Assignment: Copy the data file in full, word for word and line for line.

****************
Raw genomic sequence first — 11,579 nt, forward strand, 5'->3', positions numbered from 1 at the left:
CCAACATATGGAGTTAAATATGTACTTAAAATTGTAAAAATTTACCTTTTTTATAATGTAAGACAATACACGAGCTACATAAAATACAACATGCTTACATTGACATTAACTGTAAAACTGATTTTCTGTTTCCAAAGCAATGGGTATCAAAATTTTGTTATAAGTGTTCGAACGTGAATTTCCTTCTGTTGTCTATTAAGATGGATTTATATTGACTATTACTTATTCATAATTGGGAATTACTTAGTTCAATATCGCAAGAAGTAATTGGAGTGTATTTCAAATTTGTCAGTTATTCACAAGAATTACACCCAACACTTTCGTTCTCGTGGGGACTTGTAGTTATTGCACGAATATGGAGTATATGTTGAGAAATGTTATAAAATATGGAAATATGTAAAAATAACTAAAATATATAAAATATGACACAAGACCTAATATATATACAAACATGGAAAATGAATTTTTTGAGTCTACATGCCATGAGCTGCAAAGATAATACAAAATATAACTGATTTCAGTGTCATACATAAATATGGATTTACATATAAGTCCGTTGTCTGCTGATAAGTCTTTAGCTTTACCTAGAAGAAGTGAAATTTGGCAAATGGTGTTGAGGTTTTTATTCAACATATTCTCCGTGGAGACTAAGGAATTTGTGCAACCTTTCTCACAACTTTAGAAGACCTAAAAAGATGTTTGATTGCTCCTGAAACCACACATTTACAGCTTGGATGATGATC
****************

Raw genomic sequence first — 11,579 nt, forward strand, 5'->3', positions numbered from 1 at the left:
CCAACATATGGAGTTAAATATGTACTTAAAATTGTAAAAATTTACCTTTTTTATAATGTAAGACAATACACGAGCTACATAAAATACAACATGCTTACATTGACATTAACTGTAAAACTGATTTTCTGTTTCCAAAGCAATGGGTATCAAAATTTTGTTATAAGTGTTCGAACGTGAATTTCCTTCTGTTGTCTATTAAGATGGATTTATATTGACTATTACTTATTCATAATTGGGAATTACTTAGTTCAATATCGCAAGAAGTAATTGGAGTGTATTTCAAATTTGTCAGTTATTCACAAGAATTACACCCAACACTTTCGTTCTCGTGGGGACTTGTAGTTATTGCACGAATATGGAGTATATGTTGAGAAATGTTATAAAATATGGAAATATGTAAAAATAACTAAAATATATAAAATATGACACAAGACCTAATATATATACAAACATGGAAAATGAATTTTTTGAGTCTACATGCCATGAGCTGCAAAGATAATACAAAATATAACTGATTTCAGTGTCATACATAAATATGGATTTACATATAAGTCCGTTGTCTGCTGATAAGTCTTTAGCTTTACCTAGAAGAAGTGAAATTTGGCAAATGGTGTTGAGGTTTTTATTCAACATATTCTCCGTGGAGACTAAGGAATTTGTGCAACCTTTCTCACAACTTTAGAAGACCTAAAAAGATGTTTGATTGCTCCTGAAACCACACATTTACAGCTTGGATGATGATC